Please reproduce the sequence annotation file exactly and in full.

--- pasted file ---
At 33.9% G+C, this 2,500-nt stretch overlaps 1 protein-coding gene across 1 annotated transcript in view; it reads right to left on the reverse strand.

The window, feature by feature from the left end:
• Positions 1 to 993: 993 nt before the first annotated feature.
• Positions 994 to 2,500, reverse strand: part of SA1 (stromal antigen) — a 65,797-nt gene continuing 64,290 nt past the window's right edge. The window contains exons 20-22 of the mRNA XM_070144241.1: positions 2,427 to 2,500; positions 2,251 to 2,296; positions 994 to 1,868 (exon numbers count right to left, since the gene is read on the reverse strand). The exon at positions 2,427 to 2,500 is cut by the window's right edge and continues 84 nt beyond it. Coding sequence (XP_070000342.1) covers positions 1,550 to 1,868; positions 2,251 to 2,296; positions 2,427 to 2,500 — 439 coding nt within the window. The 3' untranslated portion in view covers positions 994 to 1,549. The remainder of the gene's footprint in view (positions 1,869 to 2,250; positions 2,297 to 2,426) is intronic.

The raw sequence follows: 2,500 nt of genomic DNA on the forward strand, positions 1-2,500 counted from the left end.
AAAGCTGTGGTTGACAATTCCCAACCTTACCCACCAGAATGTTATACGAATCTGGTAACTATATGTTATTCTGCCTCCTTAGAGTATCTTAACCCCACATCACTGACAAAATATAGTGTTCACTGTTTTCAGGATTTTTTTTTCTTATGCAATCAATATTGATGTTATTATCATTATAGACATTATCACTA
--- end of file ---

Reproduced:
At 33.9% G+C, this 2,500-nt stretch overlaps 1 protein-coding gene across 1 annotated transcript in view; it reads right to left on the reverse strand.

The window, feature by feature from the left end:
• Positions 1 to 993: 993 nt before the first annotated feature.
• Positions 994 to 2,500, reverse strand: part of SA1 (stromal antigen) — a 65,797-nt gene continuing 64,290 nt past the window's right edge. The window contains exons 20-22 of the mRNA XM_070144241.1: positions 2,427 to 2,500; positions 2,251 to 2,296; positions 994 to 1,868 (exon numbers count right to left, since the gene is read on the reverse strand). The exon at positions 2,427 to 2,500 is cut by the window's right edge and continues 84 nt beyond it. Coding sequence (XP_070000342.1) covers positions 1,550 to 1,868; positions 2,251 to 2,296; positions 2,427 to 2,500 — 439 coding nt within the window. The 3' untranslated portion in view covers positions 994 to 1,549. The remainder of the gene's footprint in view (positions 1,869 to 2,250; positions 2,297 to 2,426) is intronic.

The raw sequence follows: 2,500 nt of genomic DNA on the forward strand, positions 1-2,500 counted from the left end.
AAAGCTGTGGTTGACAATTCCCAACCTTACCCACCAGAATGTTATACGAATCTGGTAACTATATGTTATTCTGCCTCCTTAGAGTATCTTAACCCCACATCACTGACAAAATATAGTGTTCACTGTTTTCAGGATTTTTTTTTCTTATGCAATCAATATTGATGTTATTATCATTATAGACATTATCACTA